1. Not having a payback plan -it’s so easy to carry over a balance on a credit card and pay a minimum balance every month, people often pull out their credit cards assuming they’ll just figure out how to pay off the debt as income becomes available. Instead, remember that credit card transactions are, in essence, loans-pay cash or don't buy it.
2. Treating credit as “extra” money - Credit is not extra money. In fact, it often costs money if you have to pay interest. Instead, credit is just the money you promise a lender you’ll have later. That means you are limited by your existing budget, regardless of what your credit limit on the card actually might be.
3. Not knowing which card to pay off first — Mathematically, you’ll save money and get out of debt faster if you push as much as you can toward the card with the highest interest rate first. Remember that each time you eliminate a card, take the money you’d allocated for payment and put it toward the card with the next card.
4. Assuming you’ll remember every payment — At the absolute minimum, set yourself a reminder on your smart phone or calendar to access your account and pay. Better yet, set up auto-pay or use e-billing through your financial institutions online banking system.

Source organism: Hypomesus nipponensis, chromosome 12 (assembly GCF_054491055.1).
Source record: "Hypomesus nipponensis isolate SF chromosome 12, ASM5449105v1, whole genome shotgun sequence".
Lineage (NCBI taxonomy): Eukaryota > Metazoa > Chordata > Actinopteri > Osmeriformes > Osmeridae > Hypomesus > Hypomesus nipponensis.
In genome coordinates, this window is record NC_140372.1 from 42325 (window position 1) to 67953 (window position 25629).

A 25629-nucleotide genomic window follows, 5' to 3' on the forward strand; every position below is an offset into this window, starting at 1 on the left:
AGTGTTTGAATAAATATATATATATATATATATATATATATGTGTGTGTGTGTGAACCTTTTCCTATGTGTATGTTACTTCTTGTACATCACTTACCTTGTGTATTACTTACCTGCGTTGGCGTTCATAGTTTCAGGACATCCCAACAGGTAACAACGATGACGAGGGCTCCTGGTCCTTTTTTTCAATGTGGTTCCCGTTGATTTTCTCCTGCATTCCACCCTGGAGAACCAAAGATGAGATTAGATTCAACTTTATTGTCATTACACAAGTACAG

5. Handling opening and closing of accounts poorly — Every time you open a new credit card account, you should ask yourself how it would affect your debt-to-income ratio if you maxed out your credit lines.
Try not to open a bunch of new accounts in a short time frame, as creditors can wonder why you need so much credit all of a sudden. If you already have accounts, don’t let any sit idle; make occasional purchases to keep them active. If you must close an account, try to keep ones that have the longest history for you and would best show long-term evidence of spending and the ability to pay.